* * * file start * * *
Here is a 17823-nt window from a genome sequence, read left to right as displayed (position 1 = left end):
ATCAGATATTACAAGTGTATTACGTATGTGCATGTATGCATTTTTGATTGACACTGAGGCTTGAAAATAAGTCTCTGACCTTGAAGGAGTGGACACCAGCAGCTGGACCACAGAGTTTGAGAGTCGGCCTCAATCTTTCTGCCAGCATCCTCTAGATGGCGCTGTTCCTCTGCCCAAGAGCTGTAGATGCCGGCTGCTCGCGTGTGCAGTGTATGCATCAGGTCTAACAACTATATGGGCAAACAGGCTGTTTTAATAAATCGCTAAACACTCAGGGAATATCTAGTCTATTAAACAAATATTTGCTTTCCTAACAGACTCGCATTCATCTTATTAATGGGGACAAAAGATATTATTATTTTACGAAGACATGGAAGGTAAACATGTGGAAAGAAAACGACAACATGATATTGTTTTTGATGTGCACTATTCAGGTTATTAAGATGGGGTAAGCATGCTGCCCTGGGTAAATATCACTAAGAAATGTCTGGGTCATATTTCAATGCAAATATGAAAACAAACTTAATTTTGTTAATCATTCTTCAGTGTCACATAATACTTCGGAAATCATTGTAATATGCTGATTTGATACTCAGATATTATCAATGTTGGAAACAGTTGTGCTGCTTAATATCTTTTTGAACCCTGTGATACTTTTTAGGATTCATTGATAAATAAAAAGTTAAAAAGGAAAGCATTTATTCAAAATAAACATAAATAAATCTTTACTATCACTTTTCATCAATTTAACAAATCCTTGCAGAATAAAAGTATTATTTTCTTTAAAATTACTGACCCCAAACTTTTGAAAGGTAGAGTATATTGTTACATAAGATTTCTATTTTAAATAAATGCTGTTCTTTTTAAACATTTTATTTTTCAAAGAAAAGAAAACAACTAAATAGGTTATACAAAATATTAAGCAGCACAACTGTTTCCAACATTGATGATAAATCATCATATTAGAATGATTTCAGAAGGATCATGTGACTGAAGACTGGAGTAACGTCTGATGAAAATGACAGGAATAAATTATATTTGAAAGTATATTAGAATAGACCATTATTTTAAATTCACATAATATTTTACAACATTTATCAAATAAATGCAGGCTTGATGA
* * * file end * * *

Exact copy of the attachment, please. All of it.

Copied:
Here is a 17823-nt window from a genome sequence, read left to right as displayed (position 1 = left end):
ATCAGATATTACAAGTGTATTACGTATGTGCATGTATGCATTTTTGATTGACACTGAGGCTTGAAAATAAGTCTCTGACCTTGAAGGAGTGGACACCAGCAGCTGGACCACAGAGTTTGAGAGTCGGCCTCAATCTTTCTGCCAGCATCCTCTAGATGGCGCTGTTCCTCTGCCCAAGAGCTGTAGATGCCGGCTGCTCGCGTGTGCAGTGTATGCATCAGGTCTAACAACTATATGGGCAAACAGGCTGTTTTAATAAATCGCTAAACACTCAGGGAATATCTAGTCTATTAAACAAATATTTGCTTTCCTAACAGACTCGCATTCATCTTATTAATGGGGACAAAAGATATTATTATTTTACGAAGACATGGAAGGTAAACATGTGGAAAGAAAACGACAACATGATATTGTTTTTGATGTGCACTATTCAGGTTATTAAGATGGGGTAAGCATGCTGCCCTGGGTAAATATCACTAAGAAATGTCTGGGTCATATTTCAATGCAAATATGAAAACAAACTTAATTTTGTTAATCATTCTTCAGTGTCACATAATACTTCGGAAATCATTGTAATATGCTGATTTGATACTCAGATATTATCAATGTTGGAAACAGTTGTGCTGCTTAATATCTTTTTGAACCCTGTGATACTTTTTAGGATTCATTGATAAATAAAAAGTTAAAAAGGAAAGCATTTATTCAAAATAAACATAAATAAATCTTTACTATCACTTTTCATCAATTTAACAAATCCTTGCAGAATAAAAGTATTATTTTCTTTAAAATTACTGACCCCAAACTTTTGAAAGGTAGAGTATATTGTTACATAAGATTTCTATTTTAAATAAATGCTGTTCTTTTTAAACATTTTATTTTTCAAAGAAAAGAAAACAACTAAATAGGTTATACAAAATATTAAGCAGCACAACTGTTTCCAACATTGATGATAAATCATCATATTAGAATGATTTCAGAAGGATCATGTGACTGAAGACTGGAGTAACGTCTGATGAAAATGACAGGAATAAATTATATTTGAAAGTATATTAGAATAGACCATTATTTTAAATTCACATAATATTTTACAACATTTATCAAATAAATGCAGGCTTGATGA